Positive—I loved this movie! It is really funny and sweet. I recommend this for Tweens and younger teen girls.
My Ratings: Moral rating: Excellent! / Moviemaking quality: 4
Sydney, age 12 (Canada)
Movie Critics
…squeaky clean…
Tom Long, Detroit News
…Genial though lightweight comedy about moms and daughters… Hilary Duff and Heather Locklear make this feel-good-about-yourself movie feel …well, good.
Kirk Honeycutt, The Hollywood Reporter
…It is what it is—a Hilary Duff vehicle that makes for a relatively pleasant mother-daughter outing…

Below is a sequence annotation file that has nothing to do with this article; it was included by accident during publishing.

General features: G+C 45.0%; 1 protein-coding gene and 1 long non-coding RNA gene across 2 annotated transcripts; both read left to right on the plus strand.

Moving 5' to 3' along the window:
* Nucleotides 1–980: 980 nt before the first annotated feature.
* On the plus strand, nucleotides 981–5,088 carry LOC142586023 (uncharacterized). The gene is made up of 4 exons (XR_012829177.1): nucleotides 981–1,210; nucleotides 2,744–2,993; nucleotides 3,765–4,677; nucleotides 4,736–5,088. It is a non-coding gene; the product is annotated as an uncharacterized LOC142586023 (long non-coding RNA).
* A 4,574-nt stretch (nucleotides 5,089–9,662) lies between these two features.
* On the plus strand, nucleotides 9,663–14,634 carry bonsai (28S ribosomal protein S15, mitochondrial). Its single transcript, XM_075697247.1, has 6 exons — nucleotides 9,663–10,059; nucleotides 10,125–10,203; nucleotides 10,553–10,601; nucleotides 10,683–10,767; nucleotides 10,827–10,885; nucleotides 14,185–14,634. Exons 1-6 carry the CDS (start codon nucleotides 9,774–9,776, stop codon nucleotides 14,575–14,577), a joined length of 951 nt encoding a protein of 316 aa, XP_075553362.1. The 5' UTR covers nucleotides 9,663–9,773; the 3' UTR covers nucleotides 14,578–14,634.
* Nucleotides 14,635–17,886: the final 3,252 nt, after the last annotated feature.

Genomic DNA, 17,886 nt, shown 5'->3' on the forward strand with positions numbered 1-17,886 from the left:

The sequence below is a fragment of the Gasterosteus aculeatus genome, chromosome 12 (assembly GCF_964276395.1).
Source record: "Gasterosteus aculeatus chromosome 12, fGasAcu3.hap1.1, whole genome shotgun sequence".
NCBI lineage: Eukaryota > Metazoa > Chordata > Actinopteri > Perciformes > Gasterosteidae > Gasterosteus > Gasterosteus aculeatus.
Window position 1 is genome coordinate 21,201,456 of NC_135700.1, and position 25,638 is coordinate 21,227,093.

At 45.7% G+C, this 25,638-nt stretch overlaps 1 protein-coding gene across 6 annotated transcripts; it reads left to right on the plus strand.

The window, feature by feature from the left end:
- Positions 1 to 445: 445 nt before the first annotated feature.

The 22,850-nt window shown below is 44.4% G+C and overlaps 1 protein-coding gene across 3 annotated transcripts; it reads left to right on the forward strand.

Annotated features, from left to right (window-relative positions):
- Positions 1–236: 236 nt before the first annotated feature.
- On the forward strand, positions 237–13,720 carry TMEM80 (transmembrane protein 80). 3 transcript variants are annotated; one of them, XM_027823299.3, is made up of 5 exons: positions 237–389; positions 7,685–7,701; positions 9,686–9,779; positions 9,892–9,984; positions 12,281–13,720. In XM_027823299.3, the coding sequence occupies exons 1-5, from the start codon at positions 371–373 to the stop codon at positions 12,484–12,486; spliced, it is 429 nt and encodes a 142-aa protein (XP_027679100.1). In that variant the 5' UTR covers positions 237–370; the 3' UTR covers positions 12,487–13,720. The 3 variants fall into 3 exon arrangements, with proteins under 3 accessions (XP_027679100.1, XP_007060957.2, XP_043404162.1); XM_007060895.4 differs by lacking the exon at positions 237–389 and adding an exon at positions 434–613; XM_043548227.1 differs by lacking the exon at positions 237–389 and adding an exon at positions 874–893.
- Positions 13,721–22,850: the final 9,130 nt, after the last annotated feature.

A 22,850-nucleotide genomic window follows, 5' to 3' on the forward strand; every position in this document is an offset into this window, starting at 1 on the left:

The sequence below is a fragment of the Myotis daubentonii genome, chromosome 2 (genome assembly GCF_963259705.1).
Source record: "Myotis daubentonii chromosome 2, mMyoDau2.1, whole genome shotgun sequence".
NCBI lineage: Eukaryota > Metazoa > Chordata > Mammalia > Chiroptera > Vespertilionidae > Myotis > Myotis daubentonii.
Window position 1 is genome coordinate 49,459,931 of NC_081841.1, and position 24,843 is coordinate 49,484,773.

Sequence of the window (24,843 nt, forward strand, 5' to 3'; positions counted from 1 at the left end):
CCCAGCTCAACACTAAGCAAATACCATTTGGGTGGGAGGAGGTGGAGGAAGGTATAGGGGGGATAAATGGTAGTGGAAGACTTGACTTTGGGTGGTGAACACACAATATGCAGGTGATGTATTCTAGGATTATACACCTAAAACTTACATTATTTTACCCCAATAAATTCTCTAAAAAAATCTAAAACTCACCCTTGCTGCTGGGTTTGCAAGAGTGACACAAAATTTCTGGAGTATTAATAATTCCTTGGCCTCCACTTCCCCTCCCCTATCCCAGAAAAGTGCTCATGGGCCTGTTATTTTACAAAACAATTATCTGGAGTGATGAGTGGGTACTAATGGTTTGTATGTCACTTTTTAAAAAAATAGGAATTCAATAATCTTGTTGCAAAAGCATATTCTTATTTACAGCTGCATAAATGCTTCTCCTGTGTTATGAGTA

Eleanor Ringel Gillespie, Atlanta Journal-Constitution
…dumb story…
Stan Urankar, Sun Newspapers of Cleveland
…takes its idiotic plot and uses it as the excuse for scenes of awesome stupidity…
Roger Ebert, Chicago Sun-Times
…mopey and dopey …plays out like an extended version of a bad After School Special…
Randy Cordova, The Arizona Republic